Dads' postnatal depression affects babies

Dads' postnatal depression affects babies

Fathers who suffer from ‘postnatal’ depression could be passing their negativity on to their babies, new research suggests.

An Oxford University study has found that new dads who are depressed interact differently with their infants.

They “tend to be more negative and to focus critically on themselves” rather than their babies when talking to them.

Study author Dr Vaheshta Sethna said: “We found there were differences in the way depressed dads talked to their babies compared to fathers without depression.

“It is possible that babies will pick up on this negativity, that they will pick up on these cues even early in life. For example, the baby may have to respond differently to get attention.”

The study, at the university’s Department of Psychiatry, is the first to look at the speech of new dads with depression in their early interactions with their babies. 

It focused on 38 fathers, half of whom were depressed, and asked them to play with and speak to their three month old infants for three minutes.

The children were sat in their infant seats and the face-to-face interaction was videoed.

The dads with depression were more negative about themselves and their infants – even allowing for the baby’s fretfulness. And their words focused more on themselves and their own feelings than on the child’s.

Examples included: ‘I’m not able to make you smile’; ‘Daddy’s not as good as Mummy’; ‘Are you tired?’; ‘Oh-oh, Daddy hasn’t lasted very long, has he?’ and ‘Can’t think of anything to do all of a sudden’.

Published today in the journal Psychological Medicine, the research suggests that babies of postnatally depressed fathers are at “increased risk of developing emotional and behavioural problems” in the same way as infants of mums with postnatal depression.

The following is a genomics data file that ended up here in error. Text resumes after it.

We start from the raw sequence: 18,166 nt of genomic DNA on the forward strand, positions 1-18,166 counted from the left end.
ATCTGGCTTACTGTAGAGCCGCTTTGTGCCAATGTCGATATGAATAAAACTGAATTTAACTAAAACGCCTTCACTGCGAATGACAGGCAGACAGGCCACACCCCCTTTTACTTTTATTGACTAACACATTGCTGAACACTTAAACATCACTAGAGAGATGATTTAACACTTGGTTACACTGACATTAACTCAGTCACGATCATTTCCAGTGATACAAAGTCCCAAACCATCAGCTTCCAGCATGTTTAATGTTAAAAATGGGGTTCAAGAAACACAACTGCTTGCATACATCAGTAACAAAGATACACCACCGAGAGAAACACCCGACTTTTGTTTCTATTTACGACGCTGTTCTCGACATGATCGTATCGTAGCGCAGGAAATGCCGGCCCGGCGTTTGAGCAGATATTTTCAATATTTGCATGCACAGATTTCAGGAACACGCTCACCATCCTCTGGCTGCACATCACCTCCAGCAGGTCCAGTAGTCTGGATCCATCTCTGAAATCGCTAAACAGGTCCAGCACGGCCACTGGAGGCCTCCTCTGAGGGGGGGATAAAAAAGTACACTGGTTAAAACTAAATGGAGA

An estimated five per cent of new fathers are thought to get depressed after the birth of the baby - about half the rate for mothers.

The fathers in the study were all of a similar age and educational attainment and recruited in maternity units in Oxford and Milton Keynes. The researchers monitoring the videos were not aware of which dads were depressed.

The proportion of negative comments rose from an average of 11 per cent among fathers without depression to 19 per cent in dads with depression. 

The proportion of the dads’ comments that was focused on the baby dropped from 72 per cent to 60 per cent, while the proportion that focused on themselves rose from 14 per cent to 24 per cent.

Researcher Dr Paul Ramchandani said: “We want to try and work out the processes that lead to poorer outcomes in the children so we can work out where parents can be helped out.

“More research has been done with mums with postnatal depression and there are a range of early interventions to help them in the way they talk and play with their babies. Depression in fathers is less well recognised and fewer fathers tend to come forward for help.

“Interventions are often based on playing parents video feedback on how they are with their babies. We can show parents how their children are communicating back, helping them recognise this and respond.”

But he insisted not enough research has yet been done to prove whether differences in the way fathers talk to their babies leads to poorer emotional development and behavioural problems later. 

Dr Ramchandani said: “That’s the next step. It’s important to remember that depression among parents doesn’t mean that the children are going to have problems. Most do not.”